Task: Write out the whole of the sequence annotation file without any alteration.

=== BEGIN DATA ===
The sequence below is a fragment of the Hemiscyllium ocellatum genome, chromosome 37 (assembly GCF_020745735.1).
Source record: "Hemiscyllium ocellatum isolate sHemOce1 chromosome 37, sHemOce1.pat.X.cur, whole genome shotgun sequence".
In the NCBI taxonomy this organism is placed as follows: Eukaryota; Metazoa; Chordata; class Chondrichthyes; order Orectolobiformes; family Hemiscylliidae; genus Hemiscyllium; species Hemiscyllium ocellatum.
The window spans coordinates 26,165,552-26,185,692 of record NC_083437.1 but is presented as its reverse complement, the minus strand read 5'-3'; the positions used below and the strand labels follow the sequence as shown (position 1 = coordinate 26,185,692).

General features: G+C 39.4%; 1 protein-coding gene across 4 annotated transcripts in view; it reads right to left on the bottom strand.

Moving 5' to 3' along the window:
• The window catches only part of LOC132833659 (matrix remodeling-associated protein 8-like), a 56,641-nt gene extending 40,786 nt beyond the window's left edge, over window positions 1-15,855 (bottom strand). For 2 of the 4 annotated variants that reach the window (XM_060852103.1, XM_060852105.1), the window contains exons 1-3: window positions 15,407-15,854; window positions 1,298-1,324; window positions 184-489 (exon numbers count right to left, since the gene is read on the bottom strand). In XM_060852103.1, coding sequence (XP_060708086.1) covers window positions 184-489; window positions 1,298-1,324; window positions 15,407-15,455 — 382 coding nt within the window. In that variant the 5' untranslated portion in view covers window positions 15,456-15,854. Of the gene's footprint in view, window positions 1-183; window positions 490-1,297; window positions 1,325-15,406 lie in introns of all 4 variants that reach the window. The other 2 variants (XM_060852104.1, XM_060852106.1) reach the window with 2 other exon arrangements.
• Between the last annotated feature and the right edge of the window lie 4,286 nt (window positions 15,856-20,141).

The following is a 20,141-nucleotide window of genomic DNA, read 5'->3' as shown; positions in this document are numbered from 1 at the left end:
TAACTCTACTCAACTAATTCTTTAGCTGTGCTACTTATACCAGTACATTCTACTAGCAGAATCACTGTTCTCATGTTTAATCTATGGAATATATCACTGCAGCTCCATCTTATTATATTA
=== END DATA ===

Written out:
The sequence below is a fragment of the Hemiscyllium ocellatum genome, chromosome 37 (assembly GCF_020745735.1).
Source record: "Hemiscyllium ocellatum isolate sHemOce1 chromosome 37, sHemOce1.pat.X.cur, whole genome shotgun sequence".
In the NCBI taxonomy this organism is placed as follows: Eukaryota; Metazoa; Chordata; class Chondrichthyes; order Orectolobiformes; family Hemiscylliidae; genus Hemiscyllium; species Hemiscyllium ocellatum.
The window spans coordinates 26,165,552-26,185,692 of record NC_083437.1 but is presented as its reverse complement, the minus strand read 5'-3'; the positions used below and the strand labels follow the sequence as shown (position 1 = coordinate 26,185,692).

General features: G+C 39.4%; 1 protein-coding gene across 4 annotated transcripts in view; it reads right to left on the bottom strand.

Moving 5' to 3' along the window:
• The window catches only part of LOC132833659 (matrix remodeling-associated protein 8-like), a 56,641-nt gene extending 40,786 nt beyond the window's left edge, over window positions 1-15,855 (bottom strand). For 2 of the 4 annotated variants that reach the window (XM_060852103.1, XM_060852105.1), the window contains exons 1-3: window positions 15,407-15,854; window positions 1,298-1,324; window positions 184-489 (exon numbers count right to left, since the gene is read on the bottom strand). In XM_060852103.1, coding sequence (XP_060708086.1) covers window positions 184-489; window positions 1,298-1,324; window positions 15,407-15,455 — 382 coding nt within the window. In that variant the 5' untranslated portion in view covers window positions 15,456-15,854. Of the gene's footprint in view, window positions 1-183; window positions 490-1,297; window positions 1,325-15,406 lie in introns of all 4 variants that reach the window. The other 2 variants (XM_060852104.1, XM_060852106.1) reach the window with 2 other exon arrangements.
• Between the last annotated feature and the right edge of the window lie 4,286 nt (window positions 15,856-20,141).

The following is a 20,141-nucleotide window of genomic DNA, read 5'->3' as shown; positions in this document are numbered from 1 at the left end:
TAACTCTACTCAACTAATTCTTTAGCTGTGCTACTTATACCAGTACATTCTACTAGCAGAATCACTGTTCTCATGTTTAATCTATGGAATATATCACTGCAGCTCCATCTTATTATATTA